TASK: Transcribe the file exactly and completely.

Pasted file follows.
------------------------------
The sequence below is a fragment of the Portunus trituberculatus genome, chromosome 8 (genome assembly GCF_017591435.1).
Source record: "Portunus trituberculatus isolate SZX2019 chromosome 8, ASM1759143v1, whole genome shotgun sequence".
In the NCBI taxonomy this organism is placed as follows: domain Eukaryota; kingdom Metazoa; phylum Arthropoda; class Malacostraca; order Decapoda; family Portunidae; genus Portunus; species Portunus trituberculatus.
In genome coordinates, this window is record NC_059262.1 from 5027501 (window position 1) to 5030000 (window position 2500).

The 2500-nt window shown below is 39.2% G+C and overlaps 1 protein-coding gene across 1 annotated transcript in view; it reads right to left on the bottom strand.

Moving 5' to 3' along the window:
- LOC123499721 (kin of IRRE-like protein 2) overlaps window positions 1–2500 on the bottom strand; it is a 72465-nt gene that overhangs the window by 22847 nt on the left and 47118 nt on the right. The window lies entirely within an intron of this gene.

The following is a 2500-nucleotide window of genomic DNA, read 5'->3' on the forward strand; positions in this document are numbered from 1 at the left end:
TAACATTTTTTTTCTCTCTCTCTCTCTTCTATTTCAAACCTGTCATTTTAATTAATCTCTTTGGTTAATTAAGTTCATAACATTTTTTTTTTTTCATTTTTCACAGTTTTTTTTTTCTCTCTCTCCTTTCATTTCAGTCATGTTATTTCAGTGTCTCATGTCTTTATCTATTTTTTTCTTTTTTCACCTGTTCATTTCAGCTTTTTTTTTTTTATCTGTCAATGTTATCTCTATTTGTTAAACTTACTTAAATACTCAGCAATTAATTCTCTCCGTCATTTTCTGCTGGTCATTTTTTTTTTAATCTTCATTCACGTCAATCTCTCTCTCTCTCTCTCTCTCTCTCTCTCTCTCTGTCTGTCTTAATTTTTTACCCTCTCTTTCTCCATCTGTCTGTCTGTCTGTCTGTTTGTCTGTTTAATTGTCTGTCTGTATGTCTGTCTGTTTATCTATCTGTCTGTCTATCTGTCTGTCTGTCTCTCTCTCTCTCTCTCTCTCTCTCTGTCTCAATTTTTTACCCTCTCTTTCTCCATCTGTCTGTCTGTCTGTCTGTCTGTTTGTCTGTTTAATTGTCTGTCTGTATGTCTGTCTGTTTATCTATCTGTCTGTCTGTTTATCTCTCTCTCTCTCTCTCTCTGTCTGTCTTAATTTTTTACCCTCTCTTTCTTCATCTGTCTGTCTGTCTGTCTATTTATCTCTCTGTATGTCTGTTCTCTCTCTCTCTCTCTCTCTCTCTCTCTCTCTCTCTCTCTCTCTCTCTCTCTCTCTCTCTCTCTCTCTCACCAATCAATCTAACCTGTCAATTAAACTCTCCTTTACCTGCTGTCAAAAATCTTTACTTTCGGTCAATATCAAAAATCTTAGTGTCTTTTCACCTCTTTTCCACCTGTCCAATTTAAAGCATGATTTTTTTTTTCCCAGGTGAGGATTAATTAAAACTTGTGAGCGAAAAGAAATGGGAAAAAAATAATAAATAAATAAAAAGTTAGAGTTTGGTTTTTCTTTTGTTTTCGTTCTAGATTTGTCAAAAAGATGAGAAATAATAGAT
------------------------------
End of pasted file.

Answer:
The sequence below is a fragment of the Portunus trituberculatus genome, chromosome 8 (genome assembly GCF_017591435.1).
Source record: "Portunus trituberculatus isolate SZX2019 chromosome 8, ASM1759143v1, whole genome shotgun sequence".
In the NCBI taxonomy this organism is placed as follows: domain Eukaryota; kingdom Metazoa; phylum Arthropoda; class Malacostraca; order Decapoda; family Portunidae; genus Portunus; species Portunus trituberculatus.
In genome coordinates, this window is record NC_059262.1 from 5027501 (window position 1) to 5030000 (window position 2500).

The 2500-nt window shown below is 39.2% G+C and overlaps 1 protein-coding gene across 1 annotated transcript in view; it reads right to left on the bottom strand.

Moving 5' to 3' along the window:
- LOC123499721 (kin of IRRE-like protein 2) overlaps window positions 1–2500 on the bottom strand; it is a 72465-nt gene that overhangs the window by 22847 nt on the left and 47118 nt on the right. The window lies entirely within an intron of this gene.

The following is a 2500-nucleotide window of genomic DNA, read 5'->3' on the forward strand; positions in this document are numbered from 1 at the left end:
TAACATTTTTTTTCTCTCTCTCTCTCTTCTATTTCAAACCTGTCATTTTAATTAATCTCTTTGGTTAATTAAGTTCATAACATTTTTTTTTTTTCATTTTTCACAGTTTTTTTTTTCTCTCTCTCCTTTCATTTCAGTCATGTTATTTCAGTGTCTCATGTCTTTATCTATTTTTTTCTTTTTTCACCTGTTCATTTCAGCTTTTTTTTTTTTATCTGTCAATGTTATCTCTATTTGTTAAACTTACTTAAATACTCAGCAATTAATTCTCTCCGTCATTTTCTGCTGGTCATTTTTTTTTTAATCTTCATTCACGTCAATCTCTCTCTCTCTCTCTCTCTCTCTCTCTCTCTCTGTCTGTCTTAATTTTTTACCCTCTCTTTCTCCATCTGTCTGTCTGTCTGTCTGTTTGTCTGTTTAATTGTCTGTCTGTATGTCTGTCTGTTTATCTATCTGTCTGTCTATCTGTCTGTCTGTCTCTCTCTCTCTCTCTCTCTCTCTCTGTCTCAATTTTTTACCCTCTCTTTCTCCATCTGTCTGTCTGTCTGTCTGTCTGTTTGTCTGTTTAATTGTCTGTCTGTATGTCTGTCTGTTTATCTATCTGTCTGTCTGTTTATCTCTCTCTCTCTCTCTCTCTGTCTGTCTTAATTTTTTACCCTCTCTTTCTTCATCTGTCTGTCTGTCTGTCTATTTATCTCTCTGTATGTCTGTTCTCTCTCTCTCTCTCTCTCTCTCTCTCTCTCTCTCTCTCTCTCTCTCTCTCTCTCTCTCTCTCTCTCTCACCAATCAATCTAACCTGTCAATTAAACTCTCCTTTACCTGCTGTCAAAAATCTTTACTTTCGGTCAATATCAAAAATCTTAGTGTCTTTTCACCTCTTTTCCACCTGTCCAATTTAAAGCATGATTTTTTTTTTCCCAGGTGAGGATTAATTAAAACTTGTGAGCGAAAAGAAATGGGAAAAAAATAATAAATAAATAAAAAGTTAGAGTTTGGTTTTTCTTTTGTTTTCGTTCTAGATTTGTCAAAAAGATGAGAAATAATAGAT